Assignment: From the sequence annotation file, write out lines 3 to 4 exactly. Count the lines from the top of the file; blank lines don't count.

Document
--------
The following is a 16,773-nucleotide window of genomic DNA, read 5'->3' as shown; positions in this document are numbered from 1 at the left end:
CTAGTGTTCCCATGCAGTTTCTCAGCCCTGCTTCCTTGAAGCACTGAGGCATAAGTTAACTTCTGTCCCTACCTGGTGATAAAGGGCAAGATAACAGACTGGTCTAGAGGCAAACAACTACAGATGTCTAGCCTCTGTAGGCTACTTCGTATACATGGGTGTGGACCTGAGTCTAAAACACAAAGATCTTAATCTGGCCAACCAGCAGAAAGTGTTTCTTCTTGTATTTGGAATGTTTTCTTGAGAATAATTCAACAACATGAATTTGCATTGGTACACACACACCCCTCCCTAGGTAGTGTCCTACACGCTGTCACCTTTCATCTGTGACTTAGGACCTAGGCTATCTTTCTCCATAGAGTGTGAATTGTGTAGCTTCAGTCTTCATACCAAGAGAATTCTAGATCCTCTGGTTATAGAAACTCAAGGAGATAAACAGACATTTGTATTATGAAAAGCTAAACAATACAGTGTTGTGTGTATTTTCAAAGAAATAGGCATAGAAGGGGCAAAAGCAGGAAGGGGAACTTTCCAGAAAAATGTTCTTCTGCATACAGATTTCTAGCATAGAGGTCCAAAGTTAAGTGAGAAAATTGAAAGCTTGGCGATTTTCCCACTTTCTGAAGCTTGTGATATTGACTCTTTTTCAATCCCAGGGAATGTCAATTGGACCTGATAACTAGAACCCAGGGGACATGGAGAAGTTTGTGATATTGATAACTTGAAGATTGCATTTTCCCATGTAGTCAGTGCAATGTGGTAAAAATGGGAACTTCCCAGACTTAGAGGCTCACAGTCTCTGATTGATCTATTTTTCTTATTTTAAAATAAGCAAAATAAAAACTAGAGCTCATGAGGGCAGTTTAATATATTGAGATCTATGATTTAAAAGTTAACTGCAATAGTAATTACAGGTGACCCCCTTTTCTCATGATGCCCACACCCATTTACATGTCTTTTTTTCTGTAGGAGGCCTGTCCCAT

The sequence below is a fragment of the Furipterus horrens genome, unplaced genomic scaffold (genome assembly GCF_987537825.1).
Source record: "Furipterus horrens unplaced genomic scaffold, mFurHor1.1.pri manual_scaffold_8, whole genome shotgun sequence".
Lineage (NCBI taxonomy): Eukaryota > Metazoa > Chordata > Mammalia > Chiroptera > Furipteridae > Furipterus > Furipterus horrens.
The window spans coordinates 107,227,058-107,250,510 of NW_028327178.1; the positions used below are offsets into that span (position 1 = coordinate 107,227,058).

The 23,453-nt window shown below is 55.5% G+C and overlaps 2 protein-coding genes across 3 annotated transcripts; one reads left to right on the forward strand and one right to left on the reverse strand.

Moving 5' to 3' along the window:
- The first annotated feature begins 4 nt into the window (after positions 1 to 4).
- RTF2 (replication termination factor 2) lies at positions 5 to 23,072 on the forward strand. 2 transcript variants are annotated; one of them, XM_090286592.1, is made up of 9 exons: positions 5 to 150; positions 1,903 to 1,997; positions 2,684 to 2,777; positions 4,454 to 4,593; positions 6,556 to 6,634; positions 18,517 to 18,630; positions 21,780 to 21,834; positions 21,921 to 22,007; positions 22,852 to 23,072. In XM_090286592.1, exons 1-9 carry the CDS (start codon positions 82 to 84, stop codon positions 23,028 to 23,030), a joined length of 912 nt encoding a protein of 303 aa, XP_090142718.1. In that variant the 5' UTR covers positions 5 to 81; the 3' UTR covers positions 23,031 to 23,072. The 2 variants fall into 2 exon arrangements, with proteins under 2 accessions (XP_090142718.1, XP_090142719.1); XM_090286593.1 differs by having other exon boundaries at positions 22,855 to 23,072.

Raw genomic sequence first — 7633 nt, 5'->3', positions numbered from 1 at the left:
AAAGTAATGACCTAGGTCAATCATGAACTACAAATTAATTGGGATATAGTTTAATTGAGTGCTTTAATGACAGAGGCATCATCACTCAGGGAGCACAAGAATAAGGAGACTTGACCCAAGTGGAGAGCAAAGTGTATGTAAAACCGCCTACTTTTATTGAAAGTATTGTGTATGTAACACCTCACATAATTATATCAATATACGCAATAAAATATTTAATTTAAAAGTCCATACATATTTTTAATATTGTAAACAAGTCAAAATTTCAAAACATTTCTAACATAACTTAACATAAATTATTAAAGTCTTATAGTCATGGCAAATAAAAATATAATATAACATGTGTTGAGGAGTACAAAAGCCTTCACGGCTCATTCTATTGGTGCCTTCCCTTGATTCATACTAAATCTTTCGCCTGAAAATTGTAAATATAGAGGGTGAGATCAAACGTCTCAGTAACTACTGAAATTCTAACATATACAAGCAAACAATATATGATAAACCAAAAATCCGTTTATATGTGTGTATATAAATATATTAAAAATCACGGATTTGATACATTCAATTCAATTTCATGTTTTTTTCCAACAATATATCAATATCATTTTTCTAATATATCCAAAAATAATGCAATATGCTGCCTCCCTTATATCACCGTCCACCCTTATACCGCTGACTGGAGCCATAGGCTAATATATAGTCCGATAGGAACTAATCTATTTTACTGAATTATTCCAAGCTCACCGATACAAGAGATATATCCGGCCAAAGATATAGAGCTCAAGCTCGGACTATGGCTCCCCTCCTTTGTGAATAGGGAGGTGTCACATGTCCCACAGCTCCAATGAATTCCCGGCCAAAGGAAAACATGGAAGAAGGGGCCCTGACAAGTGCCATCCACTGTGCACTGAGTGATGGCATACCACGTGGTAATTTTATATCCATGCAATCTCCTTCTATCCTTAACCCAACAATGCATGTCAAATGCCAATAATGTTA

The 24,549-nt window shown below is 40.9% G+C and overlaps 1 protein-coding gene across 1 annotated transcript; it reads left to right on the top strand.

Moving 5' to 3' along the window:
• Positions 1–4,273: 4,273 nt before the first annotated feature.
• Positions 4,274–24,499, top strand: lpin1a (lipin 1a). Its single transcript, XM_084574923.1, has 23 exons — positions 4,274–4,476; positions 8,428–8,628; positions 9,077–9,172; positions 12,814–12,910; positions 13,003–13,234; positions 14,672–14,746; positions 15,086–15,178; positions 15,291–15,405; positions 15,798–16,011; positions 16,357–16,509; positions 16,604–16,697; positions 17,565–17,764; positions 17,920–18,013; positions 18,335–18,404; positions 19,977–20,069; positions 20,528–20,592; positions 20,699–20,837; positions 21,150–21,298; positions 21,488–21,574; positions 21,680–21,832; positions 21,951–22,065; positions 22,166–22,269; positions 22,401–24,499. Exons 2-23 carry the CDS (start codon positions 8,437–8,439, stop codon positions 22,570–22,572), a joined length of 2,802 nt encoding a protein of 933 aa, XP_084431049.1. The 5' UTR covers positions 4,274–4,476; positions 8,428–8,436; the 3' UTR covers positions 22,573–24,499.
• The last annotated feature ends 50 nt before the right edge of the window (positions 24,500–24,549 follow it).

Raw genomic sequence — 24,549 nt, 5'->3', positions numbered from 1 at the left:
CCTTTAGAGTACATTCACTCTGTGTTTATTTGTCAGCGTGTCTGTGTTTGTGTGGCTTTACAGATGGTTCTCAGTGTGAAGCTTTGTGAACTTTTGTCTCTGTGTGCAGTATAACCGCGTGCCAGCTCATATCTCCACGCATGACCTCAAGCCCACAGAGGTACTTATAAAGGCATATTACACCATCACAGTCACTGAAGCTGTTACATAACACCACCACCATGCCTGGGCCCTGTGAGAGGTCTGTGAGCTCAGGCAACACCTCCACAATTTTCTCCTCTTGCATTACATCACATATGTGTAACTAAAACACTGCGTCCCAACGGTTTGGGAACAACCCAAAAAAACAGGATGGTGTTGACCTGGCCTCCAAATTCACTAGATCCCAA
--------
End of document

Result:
The sequence below is a fragment of the Furipterus horrens genome, unplaced genomic scaffold (genome assembly GCF_987537825.1).
Source record: "Furipterus horrens unplaced genomic scaffold, mFurHor1.1.pri manual_scaffold_8, whole genome shotgun sequence".